In the 1980s and early 1990s, American epidemiologist Gary Slutkin was in Somalia, one of six doctors working across 40 refugee camps containing a million people. His focus was on containing the spread of tuberculosis (TB) and cholera.
Containing infectious diseases relies heavily on data. First, public health officials map out exactly where the most transmissions of the disease are occurring. Then they can focus on containing the spread in these areas.
Often, this containment happens by getting people to change their behavior so that a rapid effect can be seen even when larger structural factors can’t be tackled.
For instance, diarrheal disease is often in large part caused by poor sanitation and water supplies. It takes a long time to improve plumbing systems – but in the meantime, thousands of lives can be saved by giving people oral rehydration solutions.
Slutkin followed these steps to contain outbreaks in the Somali refugee camps, and again later, when he worked for WHO on AIDS prevention. Whatever the exact nature of the infectious disease in question, the steps to contain it were roughly the same. “What do they have in common? All of these things spread,” Slutkin tells me in his office in Chicago. “Heart disease doesn’t spread, strokes don’t spread.”
Changing behavioral norms is far more effective than simply giving people information. To change behavior – whether it’s using rehydration solutions, avoiding dirty water or using condoms – credible messengers are essential.
“In all of these outbreaks we used outreach workers from the same group [as the target population],” says Slutkin. “Refugees in Somalia to reach refugees with TB or cholera, sex workers to reach sex workers with AIDS, moms to reach moms on breastfeeding and diarrheal management.”
After more than a decade working overseas, Slutkin returned to his native Chicago in the late 1990s, exhausted from the perpetual travel and constant exposure to death.
“I wanted a break from all these epidemics,” he says. It hadn’t occurred to him that America had difficulties, too. He had been consumed, for years, by the panic of epidemics and the struggles of poorly developed countries. But he returned to a different kind of problem: a skyrocketing homicide rate.
An epidemic of violence
Slutkin’s ideas about tackling this problem began as a nerdy project, born of the obsession with graphs and charts he had developed abroad: he gathered maps and data on gun violence in Chicago. As he did so, the parallels with the maps of disease outbreaks he was accustomed to were unavoidable. “The epidemic curves are the same, the clustering.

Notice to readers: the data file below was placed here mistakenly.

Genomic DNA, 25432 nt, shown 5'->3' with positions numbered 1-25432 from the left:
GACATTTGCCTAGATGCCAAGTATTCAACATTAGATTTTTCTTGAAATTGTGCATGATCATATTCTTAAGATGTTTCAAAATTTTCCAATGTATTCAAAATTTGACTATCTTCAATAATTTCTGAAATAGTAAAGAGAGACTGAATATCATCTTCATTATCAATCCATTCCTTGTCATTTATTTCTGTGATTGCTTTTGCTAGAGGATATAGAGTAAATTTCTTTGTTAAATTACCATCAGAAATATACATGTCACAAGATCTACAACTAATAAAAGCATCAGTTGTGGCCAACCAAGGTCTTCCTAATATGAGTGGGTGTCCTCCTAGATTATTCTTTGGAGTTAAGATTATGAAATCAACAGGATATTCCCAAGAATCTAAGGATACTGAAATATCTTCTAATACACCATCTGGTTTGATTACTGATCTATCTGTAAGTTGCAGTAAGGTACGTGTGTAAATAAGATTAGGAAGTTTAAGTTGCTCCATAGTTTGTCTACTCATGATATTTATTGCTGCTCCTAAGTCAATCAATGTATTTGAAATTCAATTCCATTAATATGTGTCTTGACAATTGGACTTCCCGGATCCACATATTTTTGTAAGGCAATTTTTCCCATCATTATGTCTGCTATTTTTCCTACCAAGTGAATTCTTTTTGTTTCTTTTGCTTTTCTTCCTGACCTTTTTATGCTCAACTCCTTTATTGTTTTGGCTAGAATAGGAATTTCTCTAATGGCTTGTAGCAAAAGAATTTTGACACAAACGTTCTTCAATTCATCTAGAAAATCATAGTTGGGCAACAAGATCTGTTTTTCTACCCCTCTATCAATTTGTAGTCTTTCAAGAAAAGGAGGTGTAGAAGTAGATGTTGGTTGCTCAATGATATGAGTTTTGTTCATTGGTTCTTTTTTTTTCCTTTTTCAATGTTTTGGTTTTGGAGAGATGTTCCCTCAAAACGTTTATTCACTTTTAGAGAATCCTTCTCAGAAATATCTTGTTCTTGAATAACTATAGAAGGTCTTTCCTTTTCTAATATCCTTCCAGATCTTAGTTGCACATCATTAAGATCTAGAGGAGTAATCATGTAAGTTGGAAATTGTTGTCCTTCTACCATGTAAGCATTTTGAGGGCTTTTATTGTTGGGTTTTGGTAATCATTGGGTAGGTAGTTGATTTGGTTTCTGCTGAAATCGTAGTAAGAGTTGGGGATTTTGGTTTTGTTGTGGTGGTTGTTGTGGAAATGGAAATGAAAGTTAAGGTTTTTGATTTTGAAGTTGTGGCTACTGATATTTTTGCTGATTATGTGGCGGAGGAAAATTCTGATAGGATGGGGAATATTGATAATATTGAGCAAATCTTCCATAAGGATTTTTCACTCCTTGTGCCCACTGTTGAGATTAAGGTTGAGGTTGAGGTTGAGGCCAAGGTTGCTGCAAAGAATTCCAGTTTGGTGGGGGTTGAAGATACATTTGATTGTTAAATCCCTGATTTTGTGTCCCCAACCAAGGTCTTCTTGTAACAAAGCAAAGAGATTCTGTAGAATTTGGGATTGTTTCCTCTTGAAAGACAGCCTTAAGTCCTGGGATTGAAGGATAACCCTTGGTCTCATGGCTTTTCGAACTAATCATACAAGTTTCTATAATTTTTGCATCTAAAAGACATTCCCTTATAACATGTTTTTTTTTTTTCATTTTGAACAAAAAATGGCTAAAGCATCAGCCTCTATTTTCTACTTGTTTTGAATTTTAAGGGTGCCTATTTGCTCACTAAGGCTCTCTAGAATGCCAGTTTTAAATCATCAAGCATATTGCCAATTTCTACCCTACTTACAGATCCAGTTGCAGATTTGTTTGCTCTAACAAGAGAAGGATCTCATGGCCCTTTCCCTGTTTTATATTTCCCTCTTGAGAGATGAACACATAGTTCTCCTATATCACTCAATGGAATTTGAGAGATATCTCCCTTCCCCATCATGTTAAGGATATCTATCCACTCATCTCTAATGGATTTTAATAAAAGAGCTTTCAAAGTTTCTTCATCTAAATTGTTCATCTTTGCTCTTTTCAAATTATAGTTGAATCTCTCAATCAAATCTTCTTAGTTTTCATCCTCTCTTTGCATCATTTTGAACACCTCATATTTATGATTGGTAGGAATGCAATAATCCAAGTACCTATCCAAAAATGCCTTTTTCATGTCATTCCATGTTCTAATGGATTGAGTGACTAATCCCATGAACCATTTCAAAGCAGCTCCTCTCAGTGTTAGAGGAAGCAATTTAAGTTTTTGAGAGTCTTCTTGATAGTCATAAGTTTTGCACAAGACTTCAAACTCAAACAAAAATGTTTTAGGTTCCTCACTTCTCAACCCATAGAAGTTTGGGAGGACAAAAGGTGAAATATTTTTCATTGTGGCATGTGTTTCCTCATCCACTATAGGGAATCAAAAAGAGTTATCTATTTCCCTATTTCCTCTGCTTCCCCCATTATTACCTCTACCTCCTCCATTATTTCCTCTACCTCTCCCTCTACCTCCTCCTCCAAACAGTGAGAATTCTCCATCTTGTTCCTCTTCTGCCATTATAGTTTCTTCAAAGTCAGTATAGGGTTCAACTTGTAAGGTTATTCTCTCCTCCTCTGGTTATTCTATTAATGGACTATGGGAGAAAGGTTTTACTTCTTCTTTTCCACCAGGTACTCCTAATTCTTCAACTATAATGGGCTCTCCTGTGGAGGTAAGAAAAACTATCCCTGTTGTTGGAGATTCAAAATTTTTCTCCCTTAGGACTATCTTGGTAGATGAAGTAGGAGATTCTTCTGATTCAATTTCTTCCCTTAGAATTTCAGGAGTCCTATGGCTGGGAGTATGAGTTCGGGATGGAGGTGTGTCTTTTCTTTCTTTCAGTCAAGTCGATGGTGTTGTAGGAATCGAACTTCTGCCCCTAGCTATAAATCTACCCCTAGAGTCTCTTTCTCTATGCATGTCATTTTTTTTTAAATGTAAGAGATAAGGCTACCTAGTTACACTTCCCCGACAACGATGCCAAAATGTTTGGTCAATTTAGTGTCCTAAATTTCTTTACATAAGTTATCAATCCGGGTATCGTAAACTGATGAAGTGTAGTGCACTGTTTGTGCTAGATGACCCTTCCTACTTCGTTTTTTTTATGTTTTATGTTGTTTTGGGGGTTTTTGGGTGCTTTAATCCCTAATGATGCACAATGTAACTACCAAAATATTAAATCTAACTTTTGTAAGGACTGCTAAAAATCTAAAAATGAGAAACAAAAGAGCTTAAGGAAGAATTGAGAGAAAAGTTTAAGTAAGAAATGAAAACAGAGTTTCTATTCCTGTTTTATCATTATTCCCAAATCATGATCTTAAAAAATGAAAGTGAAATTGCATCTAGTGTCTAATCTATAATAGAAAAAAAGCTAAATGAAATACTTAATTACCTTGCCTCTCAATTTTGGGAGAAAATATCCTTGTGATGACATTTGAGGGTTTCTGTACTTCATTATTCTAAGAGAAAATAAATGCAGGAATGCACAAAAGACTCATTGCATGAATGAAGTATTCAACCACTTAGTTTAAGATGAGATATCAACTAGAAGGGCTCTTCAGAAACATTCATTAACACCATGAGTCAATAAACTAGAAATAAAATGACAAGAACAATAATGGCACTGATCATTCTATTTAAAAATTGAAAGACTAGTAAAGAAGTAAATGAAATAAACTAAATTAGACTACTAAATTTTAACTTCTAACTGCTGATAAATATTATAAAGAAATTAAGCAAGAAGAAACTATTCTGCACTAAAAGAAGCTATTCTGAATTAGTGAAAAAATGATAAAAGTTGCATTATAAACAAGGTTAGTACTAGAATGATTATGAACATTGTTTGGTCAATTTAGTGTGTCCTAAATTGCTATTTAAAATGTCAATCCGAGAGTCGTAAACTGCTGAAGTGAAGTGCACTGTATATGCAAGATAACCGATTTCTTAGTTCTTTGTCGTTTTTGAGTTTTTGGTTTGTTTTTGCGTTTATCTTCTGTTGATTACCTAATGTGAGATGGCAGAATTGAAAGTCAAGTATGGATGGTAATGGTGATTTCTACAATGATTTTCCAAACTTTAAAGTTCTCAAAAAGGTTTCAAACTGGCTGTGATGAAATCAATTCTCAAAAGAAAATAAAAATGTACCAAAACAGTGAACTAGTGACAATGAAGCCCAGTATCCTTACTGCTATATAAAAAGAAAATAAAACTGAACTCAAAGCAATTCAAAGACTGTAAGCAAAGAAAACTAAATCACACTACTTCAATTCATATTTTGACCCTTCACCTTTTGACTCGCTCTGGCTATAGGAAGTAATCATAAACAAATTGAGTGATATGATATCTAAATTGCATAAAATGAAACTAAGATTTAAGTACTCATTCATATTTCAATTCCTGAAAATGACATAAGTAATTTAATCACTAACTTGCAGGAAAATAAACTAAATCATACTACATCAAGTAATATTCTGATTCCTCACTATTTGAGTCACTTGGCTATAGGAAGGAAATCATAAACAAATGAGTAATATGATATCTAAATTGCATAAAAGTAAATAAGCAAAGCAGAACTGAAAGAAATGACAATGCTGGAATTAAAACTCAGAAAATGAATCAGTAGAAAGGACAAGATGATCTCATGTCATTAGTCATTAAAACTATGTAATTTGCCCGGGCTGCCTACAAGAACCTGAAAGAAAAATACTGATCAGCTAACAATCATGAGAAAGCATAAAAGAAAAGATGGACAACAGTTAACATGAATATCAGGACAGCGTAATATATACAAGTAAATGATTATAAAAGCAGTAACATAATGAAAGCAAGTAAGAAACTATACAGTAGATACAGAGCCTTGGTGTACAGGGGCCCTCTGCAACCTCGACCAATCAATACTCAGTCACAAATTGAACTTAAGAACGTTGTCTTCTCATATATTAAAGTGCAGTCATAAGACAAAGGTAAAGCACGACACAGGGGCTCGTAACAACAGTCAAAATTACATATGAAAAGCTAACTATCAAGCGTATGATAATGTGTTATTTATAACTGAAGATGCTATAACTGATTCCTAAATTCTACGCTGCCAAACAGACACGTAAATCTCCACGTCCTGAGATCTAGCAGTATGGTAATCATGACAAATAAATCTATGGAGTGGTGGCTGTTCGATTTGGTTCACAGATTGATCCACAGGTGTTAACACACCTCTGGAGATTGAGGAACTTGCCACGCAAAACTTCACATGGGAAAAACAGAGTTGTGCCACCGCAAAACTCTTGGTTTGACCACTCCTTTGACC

In fact, one event leads to another, which is diagnostic of a contagious process. Flu causes more flu, colds cause more colds, and violence causes more violence.”
This “public health” approach to preventing violence refers to the school of thought that suggests that beyond the obvious health problems that result from violence – the psychological trauma and physical injuries – the violent behavior itself is an epidemic that spreads from person to person.
One of the primary indicators that someone will carry out an act of violence is first being the victim of one. The idea that violence spreads between people, reproducing itself and shifting group norms, explains why one locality might see more stabbings or shootings than another area with many of the same social problems.
“Despite the fact that violence has always been present, the world does not have to accept it as an inevitable part of the human condition,” says WHO guidance on violence prevention.
It says that “violence can be prevented and its impact reduced, in the same way that public health efforts have prevented and reduced pregnancy-related complications, workplace injuries, infectious diseases, and illness resulting from contaminated food and water in many parts of the world. The factors that contribute to violent responses – whether they are factors of attitude and behavior or related to larger social, economic, political and cultural conditions – can be changed.”
Slutkin spent the next few years trying to gather funding for a pilot project that would use the same steps against violence as WHO takes to control outbreaks of cholera, TB or HIV.
It would have three main prongs: interrupt transmission, prevent future spread, and change group norms. In 2000, it launched in the West Garfield neighbourhood of Chicago. Within the first year, there was a 67 per cent drop in homicides. More funding came, more neighborhoods were piloted. Everywhere it launched, homicides dropped by at least 40 per cent. The approach began to be replicated in other cities.
“When we were trying to control outbreaks of HIV, it was all about changing your thinking about whether you’d have risky sexual behavior,” says Slutkin. “That’s much harder to change than violent behavior. People don’t want to change sexual behavior but they don’t actually want to have violent behavior.”
Although there were many deeper structural factors contributing to Chicago’s violence – poverty, lack of jobs, exclusion, racism and segregation – Slutkin argued that lives could be saved by changing the behavior of individuals and shifting group norms.
Demetrius Cole is 43, a gentle, softly-spoken man who spent 12 years in prison. He grew up in an area of Chicago afflicted by violence and, at the age of 15, saw his best friend die in a shooting. Nonetheless, he had a stable home life and stayed out of gangs. He planned to join the Marines.
When he was 19, a close friend bought a new car. Some other boys from the neighborhood tried to steal the car, and they shot Cole’s friend. Cole didn’t stop to think. He retaliated. In those few minutes, his life changed entirely.
While his friend was left paralyzed, unable to work again, Cole was sent to prison for his response. “I reacted off emotion like you see out here today,” he says. Since October 2017, he has been working for Cure Violence in West Englewood, a South Side district of Chicago.
Cole works as a “violence interrupter”, employed by Cure Violence to intervene in the aftermath of a shooting to prevent retaliations, and to calm people down before a dispute escalates to violence. “My job is to interrupt transmissions,” Cole tells me. “We try to come up with different kinds of ways to deter these kids from the ways they’re used to thinking, and give them a different outlook.”
Violence interrupters use numerous techniques, some borrowed from cognitive behavioral therapy. Cole reels them off. “Constructive shadowing”, which means echoing people’s words back to them; “babysitting”, which is simply staying with someone until they have cooled down; and emphasizing consequences.